Manchin: Pope's Call For Climate Action Is Fine, But Getting Rid Of Fossil Fuels Is Unrealistic

WASHINGTON, DC - JANUARY 6:   Sen. Joe Manchin (D-WV) (L), and Sen. John Hoeven (R-ND) (R), speak to reporters at a news conf
WASHINGTON, DC - JANUARY 6: Sen. Joe Manchin (D-WV) (L), and Sen. John Hoeven (R-ND) (R), speak to reporters at a news conference on the legislation to approve the Keystone XL pipeline project under the 'Commerce Clause of the U.S. Constitution, Article 1, Section 8' at the U.S. Capitol on January 6, 2015 in Washington, D.C. Manchin and Hoeven said that the legislation, which will authorize TransCanada to construct and operate the Keystone XL pipeline from Alberta, Canada to the U.S. Gulf Coast, will benefit the economy and give a much needed break to the American people. (Photo by Gabriella Demczuk/Getty Images)

WASHINGTON -- Sen. Joe Manchin (D-W.Va.), a coal state Catholic, on Thursday argued in response to the pope's encyclical on climate change for more investment in technologies to cut coal emissions.

Manchin said in a statement that while he believes climate change is real and humans are contributing to it, fossil fuels will likely continue to provide a significant share of energy.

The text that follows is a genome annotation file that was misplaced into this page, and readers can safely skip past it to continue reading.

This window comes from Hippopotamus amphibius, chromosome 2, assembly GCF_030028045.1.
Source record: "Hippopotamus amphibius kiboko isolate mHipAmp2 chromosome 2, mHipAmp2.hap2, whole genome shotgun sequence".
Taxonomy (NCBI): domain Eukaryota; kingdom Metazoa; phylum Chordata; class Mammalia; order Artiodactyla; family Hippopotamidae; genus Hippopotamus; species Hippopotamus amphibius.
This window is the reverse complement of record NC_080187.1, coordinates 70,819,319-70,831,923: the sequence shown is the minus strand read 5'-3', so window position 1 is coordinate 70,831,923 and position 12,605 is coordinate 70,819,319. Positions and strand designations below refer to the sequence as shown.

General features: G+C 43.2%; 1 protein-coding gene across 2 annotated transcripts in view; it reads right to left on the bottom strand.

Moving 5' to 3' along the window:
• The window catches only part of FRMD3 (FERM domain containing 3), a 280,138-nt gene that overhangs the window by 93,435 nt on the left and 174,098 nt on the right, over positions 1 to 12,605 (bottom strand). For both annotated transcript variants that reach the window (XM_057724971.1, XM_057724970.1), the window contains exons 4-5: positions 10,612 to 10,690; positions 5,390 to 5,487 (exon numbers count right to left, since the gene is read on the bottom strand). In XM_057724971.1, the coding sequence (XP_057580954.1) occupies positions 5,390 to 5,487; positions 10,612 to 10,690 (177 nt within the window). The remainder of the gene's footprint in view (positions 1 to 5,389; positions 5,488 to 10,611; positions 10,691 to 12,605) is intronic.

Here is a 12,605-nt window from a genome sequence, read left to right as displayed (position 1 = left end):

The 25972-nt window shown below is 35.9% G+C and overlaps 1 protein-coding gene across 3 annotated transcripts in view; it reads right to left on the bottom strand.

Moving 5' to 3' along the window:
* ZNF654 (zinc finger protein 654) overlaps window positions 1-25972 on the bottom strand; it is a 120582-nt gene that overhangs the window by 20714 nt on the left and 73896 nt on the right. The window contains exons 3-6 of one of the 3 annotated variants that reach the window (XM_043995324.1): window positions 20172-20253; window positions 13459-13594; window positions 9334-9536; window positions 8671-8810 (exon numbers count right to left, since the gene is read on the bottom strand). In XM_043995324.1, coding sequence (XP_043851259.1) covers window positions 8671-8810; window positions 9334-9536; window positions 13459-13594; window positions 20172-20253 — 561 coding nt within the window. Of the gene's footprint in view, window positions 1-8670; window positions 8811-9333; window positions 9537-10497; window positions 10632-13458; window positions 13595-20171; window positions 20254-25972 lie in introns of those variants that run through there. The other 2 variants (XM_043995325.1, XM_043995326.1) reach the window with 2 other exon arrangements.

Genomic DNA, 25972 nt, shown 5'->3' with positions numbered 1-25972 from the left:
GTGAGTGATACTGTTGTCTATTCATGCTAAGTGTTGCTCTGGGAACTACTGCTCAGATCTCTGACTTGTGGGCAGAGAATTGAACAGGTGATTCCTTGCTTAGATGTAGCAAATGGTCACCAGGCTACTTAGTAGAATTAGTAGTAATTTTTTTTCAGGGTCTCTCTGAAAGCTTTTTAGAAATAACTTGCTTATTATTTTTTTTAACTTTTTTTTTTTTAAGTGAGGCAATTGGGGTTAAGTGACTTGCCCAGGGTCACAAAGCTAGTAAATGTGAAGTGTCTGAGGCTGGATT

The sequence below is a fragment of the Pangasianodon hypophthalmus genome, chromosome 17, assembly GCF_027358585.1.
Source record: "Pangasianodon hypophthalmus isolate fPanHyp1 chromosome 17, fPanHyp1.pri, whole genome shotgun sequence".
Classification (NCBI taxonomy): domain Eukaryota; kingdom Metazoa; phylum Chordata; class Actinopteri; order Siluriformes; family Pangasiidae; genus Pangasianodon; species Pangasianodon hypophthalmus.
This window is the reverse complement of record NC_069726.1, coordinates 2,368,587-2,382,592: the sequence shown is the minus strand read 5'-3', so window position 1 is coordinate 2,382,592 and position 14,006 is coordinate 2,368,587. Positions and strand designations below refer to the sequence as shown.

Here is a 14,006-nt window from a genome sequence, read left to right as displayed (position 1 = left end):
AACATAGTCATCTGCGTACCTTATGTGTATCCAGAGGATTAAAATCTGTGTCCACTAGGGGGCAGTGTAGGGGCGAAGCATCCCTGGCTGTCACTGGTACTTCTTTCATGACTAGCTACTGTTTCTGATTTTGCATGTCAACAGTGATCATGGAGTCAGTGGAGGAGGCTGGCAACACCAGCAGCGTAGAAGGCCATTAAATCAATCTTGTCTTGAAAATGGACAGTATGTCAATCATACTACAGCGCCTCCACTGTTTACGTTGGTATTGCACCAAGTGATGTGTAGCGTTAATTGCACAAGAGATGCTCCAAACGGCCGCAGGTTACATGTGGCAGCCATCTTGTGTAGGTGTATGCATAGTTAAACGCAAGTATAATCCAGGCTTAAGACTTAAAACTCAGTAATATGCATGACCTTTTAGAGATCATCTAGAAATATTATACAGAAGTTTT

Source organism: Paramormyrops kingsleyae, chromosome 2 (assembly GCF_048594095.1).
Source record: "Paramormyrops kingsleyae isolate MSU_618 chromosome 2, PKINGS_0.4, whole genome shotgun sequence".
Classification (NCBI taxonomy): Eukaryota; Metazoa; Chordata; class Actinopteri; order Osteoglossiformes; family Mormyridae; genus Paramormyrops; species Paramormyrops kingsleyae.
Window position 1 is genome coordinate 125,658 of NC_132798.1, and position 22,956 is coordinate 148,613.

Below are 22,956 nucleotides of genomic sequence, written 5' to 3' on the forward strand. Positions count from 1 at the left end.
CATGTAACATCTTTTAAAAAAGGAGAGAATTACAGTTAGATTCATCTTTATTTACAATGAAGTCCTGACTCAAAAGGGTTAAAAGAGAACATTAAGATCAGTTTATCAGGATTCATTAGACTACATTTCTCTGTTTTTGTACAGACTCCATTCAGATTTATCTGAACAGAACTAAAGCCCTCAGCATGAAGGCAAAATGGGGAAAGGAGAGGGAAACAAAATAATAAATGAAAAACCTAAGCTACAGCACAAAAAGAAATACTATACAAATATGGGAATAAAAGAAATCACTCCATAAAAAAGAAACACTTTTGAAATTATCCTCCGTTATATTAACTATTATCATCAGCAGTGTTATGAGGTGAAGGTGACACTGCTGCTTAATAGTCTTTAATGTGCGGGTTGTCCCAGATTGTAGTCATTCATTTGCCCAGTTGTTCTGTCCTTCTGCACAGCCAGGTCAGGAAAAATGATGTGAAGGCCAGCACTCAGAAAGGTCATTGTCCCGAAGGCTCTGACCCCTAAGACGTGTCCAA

“I have said repeatedly that I believe climate change is real, and that the more than 7 billion people living on this Earth have contributed to its warming," Manchin said. "I also believe, like Pope Francis, that we must work together to help solve this problem by investing in the technologies of the future that will help provide reliable, affordable and clean energy to citizens around the world. But the fact is our own U.S. Department of Energy believes that we will get more than thirty percent of our electricity from coal for the next quarter century."

Pope Francis's encyclical calls for "a new dialogue about how we are shaping the future of our planet," urging humanity "to recognize the need for changes of lifestyle, production and consumption, in order to combat this warming or at least the human causes which produce or aggravate it."

The pontiff advocates phasing out fossil fuels. "We know that technology based on the use of highly polluting fossil fuels –- especially coal, but also oil and, to a lesser degree, gas –- needs to be progressively replaced without delay," he wrote.

Manchin has been critical of the Obama administration's actions to curb emissions from coal-fired power plants, calling them "irresponsible" and introducing legislation to block them from taking effect.

"Without a commitment from elected officials to work with the energy industry, our research universities, and religious leaders, the most vulnerable and impoverished in our country will be in danger of not having affordable and reliable power during extreme times of need," Manchin continued. "I look forward to working with Pope Francis to address the global climate problem with realistic global climate solutions."



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